Warned by officers that the Russians were only a day or so away from overtaking the chancellery and urged him to escape to Berchtesgarden, a small town in the Bavarian Alps where Hitler owned a home, but the dictator instead chose suicide. It is believed that both he and his wife swallowed cyanide capsules which had been tested for its efficacy on his “beloved” dog and her pups. And for good measure, he even shot himself with his service pistol.

    The bodies of Hitler and Eva were cremated in the chancellery garden by the bunker survivors as per Der Fuhrer’s orders, and reportedly later recovered in parts by Russian troops. A German court finally officially declared Hitler dead, but not until 1956.

    Adolf Hitler and Joseph Goebbels a German Nazi politician and a Reich Minister for Propoganda of the Nazi Germany from 1933 to 1945, had both committed suicide in the spring of 1945 to avoid capture. Heinrich Himmler another leader of the Nazi Party, attempted to commit suicide, but was captured before he could succeed. He committed suicide one day after being arrested by British forces. On the other hand Heinrich Muller better known as Gestapo Muller the SS Gestapo chief of Hitler, who was central in planning the holocaust disappeared the day after Hitler’s suicide. He was the most senior figure of the Nazi regime whose fate remains unknown. He was neither captured nor confirmed to have died.

     Further Reinhard Heydrich a high-ranking German SS and police official of the Nazi era and the main architect of the holocaust was assassinated by Czech partisans in 1942. Josef Terboven another Nazi leader killed himself with dynamite in Norway in 1945. Adolf Eichmann fled to Argentina to avoid capture but was apprehended by Israel’s intelligence service (Mossad) and hanged after a trial in Jerusalem in 1962. Hermann Goring was sentenced to death but he committed suicide by swallowing cyanide the night before his execution.

    Primarily conducted in Nuremberg were the first initial trials, adjudicated by the International Military Tribunal. Further trials of lesser war criminals were conducted under Control Council Law No. 10 at the U.S. Nuremberg Military Tribunal (NMT), which included Doctors’ and Judges’ trial who too were part of war crimes.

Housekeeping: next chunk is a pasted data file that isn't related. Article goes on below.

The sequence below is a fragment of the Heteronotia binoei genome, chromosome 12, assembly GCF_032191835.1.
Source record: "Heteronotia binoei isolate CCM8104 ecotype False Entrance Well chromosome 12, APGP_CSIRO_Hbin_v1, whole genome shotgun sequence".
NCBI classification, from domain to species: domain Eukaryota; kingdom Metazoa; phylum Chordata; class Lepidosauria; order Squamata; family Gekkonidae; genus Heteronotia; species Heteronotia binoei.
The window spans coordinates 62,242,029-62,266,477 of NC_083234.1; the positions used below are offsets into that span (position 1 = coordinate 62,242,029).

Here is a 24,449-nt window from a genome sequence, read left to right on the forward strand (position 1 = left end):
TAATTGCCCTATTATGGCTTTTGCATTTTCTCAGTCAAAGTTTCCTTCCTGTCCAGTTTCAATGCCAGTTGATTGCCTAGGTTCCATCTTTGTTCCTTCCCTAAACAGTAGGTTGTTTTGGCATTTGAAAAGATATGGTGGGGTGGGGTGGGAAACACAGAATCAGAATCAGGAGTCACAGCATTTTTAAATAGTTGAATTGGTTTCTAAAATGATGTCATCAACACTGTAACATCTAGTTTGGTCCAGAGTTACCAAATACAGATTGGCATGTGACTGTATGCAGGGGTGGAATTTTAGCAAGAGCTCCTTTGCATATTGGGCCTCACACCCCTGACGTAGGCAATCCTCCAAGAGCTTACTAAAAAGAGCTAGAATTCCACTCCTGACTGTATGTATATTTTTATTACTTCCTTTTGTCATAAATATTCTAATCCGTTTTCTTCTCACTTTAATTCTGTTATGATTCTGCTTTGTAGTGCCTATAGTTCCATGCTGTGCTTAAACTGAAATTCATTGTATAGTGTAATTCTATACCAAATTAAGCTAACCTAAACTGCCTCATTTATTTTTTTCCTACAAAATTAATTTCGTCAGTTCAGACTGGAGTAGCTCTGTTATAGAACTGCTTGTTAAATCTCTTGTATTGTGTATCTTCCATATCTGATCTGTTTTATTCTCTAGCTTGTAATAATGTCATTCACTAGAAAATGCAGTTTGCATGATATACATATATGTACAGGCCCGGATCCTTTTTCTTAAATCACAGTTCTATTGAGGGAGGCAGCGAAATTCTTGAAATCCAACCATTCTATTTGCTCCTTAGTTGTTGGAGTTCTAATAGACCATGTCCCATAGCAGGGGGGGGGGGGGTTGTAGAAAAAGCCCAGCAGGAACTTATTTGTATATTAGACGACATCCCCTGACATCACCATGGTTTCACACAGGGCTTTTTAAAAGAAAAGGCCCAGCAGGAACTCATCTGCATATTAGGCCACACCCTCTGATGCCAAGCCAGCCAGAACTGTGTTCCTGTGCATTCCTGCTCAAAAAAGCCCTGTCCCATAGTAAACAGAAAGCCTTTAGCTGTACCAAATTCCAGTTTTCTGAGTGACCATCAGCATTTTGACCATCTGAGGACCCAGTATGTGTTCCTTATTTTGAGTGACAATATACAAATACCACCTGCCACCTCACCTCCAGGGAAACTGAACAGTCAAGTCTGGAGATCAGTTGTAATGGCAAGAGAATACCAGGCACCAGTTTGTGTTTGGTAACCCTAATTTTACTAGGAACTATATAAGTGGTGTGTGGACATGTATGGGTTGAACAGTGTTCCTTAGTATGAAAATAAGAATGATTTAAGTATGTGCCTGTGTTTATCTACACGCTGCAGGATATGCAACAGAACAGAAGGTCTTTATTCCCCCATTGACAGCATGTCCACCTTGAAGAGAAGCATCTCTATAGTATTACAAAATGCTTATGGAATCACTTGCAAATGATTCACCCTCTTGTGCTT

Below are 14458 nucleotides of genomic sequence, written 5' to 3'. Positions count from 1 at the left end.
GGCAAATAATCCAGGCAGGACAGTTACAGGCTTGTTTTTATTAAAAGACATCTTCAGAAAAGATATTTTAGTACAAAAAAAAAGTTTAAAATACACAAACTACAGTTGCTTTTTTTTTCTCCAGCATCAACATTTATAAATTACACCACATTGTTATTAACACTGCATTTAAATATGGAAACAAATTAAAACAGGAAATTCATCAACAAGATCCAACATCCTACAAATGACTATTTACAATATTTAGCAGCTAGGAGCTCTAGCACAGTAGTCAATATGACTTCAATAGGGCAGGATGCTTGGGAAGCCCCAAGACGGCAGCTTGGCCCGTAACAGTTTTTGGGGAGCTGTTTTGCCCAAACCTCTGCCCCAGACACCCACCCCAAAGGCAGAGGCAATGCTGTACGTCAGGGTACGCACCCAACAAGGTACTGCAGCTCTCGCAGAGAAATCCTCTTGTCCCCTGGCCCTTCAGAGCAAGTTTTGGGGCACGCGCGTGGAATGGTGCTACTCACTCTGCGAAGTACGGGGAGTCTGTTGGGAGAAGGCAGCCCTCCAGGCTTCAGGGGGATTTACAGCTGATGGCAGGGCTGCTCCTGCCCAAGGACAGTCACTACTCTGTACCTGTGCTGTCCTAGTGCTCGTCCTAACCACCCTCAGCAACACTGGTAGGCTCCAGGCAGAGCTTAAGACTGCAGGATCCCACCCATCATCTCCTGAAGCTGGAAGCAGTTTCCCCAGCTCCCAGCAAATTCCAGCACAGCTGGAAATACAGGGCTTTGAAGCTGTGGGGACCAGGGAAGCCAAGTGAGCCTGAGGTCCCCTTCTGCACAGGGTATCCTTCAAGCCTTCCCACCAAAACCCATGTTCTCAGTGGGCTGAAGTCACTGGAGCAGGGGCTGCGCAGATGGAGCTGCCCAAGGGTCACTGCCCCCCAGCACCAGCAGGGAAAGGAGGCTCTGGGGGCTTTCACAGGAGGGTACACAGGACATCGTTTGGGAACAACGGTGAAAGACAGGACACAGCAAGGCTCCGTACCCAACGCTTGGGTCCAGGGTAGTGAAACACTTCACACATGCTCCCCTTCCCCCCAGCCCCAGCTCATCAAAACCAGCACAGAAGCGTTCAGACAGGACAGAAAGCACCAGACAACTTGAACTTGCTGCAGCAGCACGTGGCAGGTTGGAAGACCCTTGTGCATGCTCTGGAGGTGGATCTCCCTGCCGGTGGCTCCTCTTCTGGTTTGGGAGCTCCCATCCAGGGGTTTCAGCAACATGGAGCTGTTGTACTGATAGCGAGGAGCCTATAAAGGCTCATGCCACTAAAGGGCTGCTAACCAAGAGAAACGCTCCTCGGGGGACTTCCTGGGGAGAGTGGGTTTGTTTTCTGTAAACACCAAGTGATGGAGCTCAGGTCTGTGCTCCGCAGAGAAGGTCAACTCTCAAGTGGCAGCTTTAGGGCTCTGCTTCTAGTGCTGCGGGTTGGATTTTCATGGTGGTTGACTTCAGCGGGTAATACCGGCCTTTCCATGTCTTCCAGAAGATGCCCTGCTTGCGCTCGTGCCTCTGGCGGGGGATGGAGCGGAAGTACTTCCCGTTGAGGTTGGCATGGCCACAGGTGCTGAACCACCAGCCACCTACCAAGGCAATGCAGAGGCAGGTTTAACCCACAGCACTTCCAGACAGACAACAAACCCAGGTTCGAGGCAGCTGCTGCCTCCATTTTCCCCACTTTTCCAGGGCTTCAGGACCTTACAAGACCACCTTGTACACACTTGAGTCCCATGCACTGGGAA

The categorization of the crimes and the constitution of the court represented a juridical advance that was to be followed afterward by the United Nations for the development of an international jurisprudence in matters of war crimes, crimes against humanity, and wars of aggression, and led to the creation of the International Criminal Court. For the first time in international law, the Nuremberg indictments also mentioned genocide (count three, war crimes: “the extermination of racial and national groups, against the civilian populations of certain occupied territories in order to destroy particular races and classes of people and national, racial, or religious groups, particularly Jews, Poles, Gypsies and others”).

    A precedent for trying those accused, of war crimes, had also been set up, at the end of World War I, in the Leipzig War Crimes Trials. The Leipzig War Crimes Trials were a series of trials held in 1921 to try alleged German war criminals of the First World War before the German Reichsgericht (the Supreme Court) in Leipzig, as part of the penalties imposed on the German government under the Treaty of Versailles. Only twelve individuals were brought to trial with mixed results, and the proceedings were widely regarded at the time as a failure. In the longer term, however, the trials were seen as a significant step towards the introduction of a comprehensive system for the prosecution of violations of international law.

 By Kamlesh Tripathi